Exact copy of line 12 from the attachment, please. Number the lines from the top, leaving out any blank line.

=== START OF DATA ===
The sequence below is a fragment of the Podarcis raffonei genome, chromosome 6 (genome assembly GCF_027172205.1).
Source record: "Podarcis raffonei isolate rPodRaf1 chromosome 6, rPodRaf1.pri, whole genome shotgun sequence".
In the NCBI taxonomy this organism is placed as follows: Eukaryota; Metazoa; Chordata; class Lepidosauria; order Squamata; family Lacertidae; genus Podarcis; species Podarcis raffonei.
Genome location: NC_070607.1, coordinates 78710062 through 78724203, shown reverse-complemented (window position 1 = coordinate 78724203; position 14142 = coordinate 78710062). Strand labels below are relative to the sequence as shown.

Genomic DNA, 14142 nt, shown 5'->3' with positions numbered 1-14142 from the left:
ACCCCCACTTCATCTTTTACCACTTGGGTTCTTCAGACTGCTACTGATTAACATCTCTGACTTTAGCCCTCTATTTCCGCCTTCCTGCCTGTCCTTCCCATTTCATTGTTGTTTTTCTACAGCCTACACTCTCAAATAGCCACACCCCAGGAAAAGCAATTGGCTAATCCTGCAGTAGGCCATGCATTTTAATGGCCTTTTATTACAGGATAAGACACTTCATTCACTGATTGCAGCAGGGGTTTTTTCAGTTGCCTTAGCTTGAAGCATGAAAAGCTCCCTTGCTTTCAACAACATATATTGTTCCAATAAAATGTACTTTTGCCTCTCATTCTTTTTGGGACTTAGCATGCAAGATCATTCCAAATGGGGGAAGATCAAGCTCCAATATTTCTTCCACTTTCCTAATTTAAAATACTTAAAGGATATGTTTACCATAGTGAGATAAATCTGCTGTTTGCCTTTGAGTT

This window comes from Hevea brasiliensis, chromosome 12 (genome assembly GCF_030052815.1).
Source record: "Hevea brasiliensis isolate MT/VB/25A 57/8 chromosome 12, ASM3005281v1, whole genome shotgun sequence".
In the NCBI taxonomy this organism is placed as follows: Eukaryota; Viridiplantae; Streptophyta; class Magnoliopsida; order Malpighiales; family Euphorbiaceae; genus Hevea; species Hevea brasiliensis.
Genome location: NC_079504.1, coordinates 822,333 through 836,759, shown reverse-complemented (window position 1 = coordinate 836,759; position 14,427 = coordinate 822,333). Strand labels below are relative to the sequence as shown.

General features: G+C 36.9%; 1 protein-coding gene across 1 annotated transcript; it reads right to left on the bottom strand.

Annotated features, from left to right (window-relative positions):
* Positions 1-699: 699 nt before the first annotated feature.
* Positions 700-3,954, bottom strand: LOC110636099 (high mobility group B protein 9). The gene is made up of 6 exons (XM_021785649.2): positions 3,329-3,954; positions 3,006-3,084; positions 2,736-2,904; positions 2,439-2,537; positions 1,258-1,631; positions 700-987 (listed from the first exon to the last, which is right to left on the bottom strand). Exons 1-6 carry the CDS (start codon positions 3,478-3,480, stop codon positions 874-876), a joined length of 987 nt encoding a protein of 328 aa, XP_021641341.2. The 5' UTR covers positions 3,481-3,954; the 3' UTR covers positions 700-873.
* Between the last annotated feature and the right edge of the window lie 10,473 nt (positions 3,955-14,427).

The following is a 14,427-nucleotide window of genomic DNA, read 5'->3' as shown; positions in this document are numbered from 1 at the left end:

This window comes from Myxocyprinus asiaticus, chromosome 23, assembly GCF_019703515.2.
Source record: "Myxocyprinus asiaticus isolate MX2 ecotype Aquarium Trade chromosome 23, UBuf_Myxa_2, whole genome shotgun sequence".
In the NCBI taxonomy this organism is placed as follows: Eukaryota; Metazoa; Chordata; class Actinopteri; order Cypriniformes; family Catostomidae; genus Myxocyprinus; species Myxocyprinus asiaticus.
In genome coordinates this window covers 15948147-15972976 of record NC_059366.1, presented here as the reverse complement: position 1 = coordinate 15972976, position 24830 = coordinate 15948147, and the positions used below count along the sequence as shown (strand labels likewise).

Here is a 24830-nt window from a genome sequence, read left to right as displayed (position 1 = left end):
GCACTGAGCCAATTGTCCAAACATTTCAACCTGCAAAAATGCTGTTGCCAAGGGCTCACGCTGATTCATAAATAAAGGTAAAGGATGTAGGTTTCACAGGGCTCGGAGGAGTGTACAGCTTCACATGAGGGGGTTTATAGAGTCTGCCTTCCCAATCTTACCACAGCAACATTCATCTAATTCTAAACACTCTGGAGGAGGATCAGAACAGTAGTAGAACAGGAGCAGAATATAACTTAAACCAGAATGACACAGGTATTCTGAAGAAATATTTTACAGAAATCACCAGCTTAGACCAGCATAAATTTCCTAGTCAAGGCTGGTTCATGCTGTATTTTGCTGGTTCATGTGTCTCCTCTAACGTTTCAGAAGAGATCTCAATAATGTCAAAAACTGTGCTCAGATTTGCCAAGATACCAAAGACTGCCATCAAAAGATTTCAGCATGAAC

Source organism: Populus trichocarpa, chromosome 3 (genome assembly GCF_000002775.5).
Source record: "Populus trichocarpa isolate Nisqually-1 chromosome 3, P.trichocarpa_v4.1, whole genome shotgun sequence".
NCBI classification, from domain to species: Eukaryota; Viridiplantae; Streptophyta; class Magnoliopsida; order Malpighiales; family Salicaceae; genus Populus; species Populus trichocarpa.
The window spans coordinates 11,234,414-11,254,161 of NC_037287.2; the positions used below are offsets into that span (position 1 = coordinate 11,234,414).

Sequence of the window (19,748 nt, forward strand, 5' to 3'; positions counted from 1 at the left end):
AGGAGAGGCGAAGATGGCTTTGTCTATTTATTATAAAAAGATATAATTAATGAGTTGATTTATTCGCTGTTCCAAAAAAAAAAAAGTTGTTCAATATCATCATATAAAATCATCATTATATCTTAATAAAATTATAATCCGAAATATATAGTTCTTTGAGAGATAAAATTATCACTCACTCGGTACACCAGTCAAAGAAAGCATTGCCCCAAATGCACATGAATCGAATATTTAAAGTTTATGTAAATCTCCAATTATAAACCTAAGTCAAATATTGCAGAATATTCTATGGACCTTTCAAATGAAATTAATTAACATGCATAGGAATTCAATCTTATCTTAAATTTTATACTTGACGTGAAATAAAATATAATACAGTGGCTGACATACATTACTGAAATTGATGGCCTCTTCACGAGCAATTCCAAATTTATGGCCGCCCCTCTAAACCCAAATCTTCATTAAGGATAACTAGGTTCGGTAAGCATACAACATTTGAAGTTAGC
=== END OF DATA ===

Annotated features, from left to right (window-relative positions):